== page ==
Relevant and timely induction processes for new staff are an essential component within any system of work. It is vital part of minimising operational risk whilst also ensuring new staff are productive in meeting business objectives as soon as possible.
Security leaders have long identified this important area within engagement of new staff, but not always in a consistent way. Having investigated induction processes across a number of security organisations, there are many lessons to be learned.
This article discusses strategic induction methods for security providers. Induction is discussed in the context of operational security risk management in making new staff inductions both a valuable and effective process.
Regulators have long supported a formal approach to induction of new staff. Within its Australian Work Health and Safety Strategy 2012-2022, Safe Work Australia and also the Fair Work Ombudsman recommend that a formal induction process occurs for new staff. The Fair Work Ombudsman has developed a checklist for employers that is freely available on its website.
Similarly, industry associations and unions such as United Voice also support the induction process as an essential entry requirement for work. However, like many processes in business, there is no one-size-fits-all induction process. Some induction programs are provided over days and others in a matter of hours.
In larger organisations the induction process is usually formalised, the responsibility of a human resource team and conducted in a predictable and consistent way. In smaller organisations the process can be quite different, with a level of inconsistency depending on organisational or client needs and the level of staff turnover, and it is often informal and not well documented.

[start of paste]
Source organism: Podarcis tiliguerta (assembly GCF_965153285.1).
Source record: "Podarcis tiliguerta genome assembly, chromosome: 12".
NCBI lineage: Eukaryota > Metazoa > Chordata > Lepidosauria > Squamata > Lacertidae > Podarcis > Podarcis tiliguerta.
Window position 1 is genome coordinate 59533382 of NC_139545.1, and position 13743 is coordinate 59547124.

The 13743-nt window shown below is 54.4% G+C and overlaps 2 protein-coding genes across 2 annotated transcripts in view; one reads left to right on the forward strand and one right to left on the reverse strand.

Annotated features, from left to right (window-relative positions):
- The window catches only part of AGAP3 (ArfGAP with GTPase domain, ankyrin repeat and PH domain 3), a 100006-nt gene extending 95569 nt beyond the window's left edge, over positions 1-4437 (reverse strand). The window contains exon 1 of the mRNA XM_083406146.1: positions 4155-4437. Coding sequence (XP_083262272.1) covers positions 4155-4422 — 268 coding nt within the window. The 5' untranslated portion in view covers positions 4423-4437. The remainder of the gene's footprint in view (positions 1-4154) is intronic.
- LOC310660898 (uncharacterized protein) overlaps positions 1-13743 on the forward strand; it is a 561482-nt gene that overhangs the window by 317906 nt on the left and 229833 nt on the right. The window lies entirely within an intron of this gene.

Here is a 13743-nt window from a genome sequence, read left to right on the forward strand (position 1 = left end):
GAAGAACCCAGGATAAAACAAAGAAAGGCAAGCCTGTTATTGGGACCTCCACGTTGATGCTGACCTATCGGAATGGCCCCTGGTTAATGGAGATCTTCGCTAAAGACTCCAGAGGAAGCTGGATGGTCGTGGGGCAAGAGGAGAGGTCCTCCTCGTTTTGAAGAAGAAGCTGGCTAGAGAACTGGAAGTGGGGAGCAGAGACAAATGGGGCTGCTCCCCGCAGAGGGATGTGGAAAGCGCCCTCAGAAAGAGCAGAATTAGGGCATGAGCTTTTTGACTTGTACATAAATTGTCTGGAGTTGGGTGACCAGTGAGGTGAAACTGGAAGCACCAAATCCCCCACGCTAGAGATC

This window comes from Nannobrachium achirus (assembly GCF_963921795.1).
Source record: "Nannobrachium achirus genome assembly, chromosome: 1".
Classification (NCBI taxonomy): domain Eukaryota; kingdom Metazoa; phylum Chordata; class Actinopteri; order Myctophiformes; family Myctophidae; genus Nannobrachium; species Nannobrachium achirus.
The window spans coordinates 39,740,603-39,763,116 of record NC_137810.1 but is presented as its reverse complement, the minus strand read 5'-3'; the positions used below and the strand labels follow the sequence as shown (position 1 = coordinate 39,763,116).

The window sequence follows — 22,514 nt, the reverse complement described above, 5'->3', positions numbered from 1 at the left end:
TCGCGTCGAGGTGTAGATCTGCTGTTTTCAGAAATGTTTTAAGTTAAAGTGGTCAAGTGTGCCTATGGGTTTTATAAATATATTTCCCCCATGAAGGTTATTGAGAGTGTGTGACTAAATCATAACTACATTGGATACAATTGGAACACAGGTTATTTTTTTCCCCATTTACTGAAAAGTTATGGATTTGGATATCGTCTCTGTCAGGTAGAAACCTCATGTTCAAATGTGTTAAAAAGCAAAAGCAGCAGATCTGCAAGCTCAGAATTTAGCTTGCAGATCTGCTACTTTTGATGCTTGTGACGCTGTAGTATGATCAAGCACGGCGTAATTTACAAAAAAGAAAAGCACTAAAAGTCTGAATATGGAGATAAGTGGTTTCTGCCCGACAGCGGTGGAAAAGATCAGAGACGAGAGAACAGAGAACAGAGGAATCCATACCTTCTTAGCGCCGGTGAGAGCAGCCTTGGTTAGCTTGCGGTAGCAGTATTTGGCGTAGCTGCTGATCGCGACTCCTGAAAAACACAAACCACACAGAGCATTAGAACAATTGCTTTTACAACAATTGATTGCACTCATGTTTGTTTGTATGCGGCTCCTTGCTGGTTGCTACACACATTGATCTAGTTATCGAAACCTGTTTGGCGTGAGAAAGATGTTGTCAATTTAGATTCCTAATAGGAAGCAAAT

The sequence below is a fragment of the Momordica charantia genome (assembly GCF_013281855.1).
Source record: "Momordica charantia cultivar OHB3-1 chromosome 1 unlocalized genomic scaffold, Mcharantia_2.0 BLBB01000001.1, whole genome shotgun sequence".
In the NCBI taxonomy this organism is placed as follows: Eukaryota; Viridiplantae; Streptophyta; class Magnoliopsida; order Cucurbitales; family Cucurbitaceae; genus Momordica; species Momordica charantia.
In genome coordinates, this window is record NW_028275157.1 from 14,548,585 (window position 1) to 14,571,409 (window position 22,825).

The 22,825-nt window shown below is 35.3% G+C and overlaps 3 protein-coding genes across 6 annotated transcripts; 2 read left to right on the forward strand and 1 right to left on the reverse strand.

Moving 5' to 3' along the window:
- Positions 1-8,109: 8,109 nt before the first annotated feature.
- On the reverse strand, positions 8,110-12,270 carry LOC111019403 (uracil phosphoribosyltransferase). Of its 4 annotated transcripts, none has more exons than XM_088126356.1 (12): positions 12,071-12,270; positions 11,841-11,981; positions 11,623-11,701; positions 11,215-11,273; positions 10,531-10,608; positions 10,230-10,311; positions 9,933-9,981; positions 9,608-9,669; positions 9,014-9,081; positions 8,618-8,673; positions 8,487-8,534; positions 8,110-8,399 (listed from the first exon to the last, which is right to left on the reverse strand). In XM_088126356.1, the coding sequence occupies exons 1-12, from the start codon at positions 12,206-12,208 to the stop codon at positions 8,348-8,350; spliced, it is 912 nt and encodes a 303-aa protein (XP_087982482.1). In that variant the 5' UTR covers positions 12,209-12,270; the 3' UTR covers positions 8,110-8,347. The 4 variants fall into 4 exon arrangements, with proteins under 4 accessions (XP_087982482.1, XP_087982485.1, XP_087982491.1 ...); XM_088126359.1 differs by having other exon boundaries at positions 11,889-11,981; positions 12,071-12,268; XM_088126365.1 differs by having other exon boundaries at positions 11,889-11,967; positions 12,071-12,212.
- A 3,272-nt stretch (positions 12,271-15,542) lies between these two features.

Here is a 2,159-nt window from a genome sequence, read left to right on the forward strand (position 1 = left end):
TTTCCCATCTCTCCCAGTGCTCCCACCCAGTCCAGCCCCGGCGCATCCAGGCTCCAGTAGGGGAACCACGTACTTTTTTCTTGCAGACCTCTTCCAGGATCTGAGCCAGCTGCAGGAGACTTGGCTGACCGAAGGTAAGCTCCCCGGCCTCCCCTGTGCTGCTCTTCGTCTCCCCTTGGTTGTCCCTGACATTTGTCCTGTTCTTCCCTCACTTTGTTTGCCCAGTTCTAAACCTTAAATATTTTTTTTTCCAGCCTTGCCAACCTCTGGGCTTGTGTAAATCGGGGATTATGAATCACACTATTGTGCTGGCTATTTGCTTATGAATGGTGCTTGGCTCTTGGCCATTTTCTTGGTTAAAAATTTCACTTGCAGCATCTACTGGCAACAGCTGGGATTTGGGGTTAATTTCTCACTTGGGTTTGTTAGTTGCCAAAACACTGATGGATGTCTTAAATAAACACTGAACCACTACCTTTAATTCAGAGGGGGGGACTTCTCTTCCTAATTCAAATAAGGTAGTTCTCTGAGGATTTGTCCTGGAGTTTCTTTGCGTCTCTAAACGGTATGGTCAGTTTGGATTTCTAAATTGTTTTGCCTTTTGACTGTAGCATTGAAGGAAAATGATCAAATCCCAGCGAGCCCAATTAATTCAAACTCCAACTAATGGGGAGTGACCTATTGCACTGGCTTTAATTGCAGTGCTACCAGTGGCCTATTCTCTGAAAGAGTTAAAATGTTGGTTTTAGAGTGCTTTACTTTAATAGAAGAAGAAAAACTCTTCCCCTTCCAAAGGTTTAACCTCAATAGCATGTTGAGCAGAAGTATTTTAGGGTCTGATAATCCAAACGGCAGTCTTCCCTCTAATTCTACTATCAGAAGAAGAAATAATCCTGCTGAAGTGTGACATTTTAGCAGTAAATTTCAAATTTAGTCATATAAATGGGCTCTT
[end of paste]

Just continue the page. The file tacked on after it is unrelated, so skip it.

Security Industry Inductions
Leading security industry associations ASIS International and Australian Security Industry Association Ltd (ASIAL) both recognise the importance of induction for security industry personnel. A number of resources are available on their websites to support the induction process.
Formal inductions are also supported in various standards and industry guides. For example, ISO31000:2009 Risk Management – Principles and Guidelines recommends, “… roles, accountabilities and responsibilities should be part of all the organisation’s induction programmes” (p22). AS4421:2011 Guards and Patrols provides, “Induction training shall be provided for all personnel engaged for security duties, whether full or part-time (seasonal and casual categories included) and shall be given prior to their first operational duties” (p14).
AS4421 provides information on the minimum requirements for employee engagement, many of which can be elaborated upon during a formal induction process, such as:
- the organisation’s structure and key positions
- protocols that include policies, plans, site orders and procedures (administrative and operational)
- issuing materials and confirming conditions associated with organisational identification, corporate confidentiality and work-related equipment
- roles and responsibilities associated with the employee’s security employment in a position description or similar
- confirmation of key terms and conditions of employment that should have already been provided in writing as part of initial engagement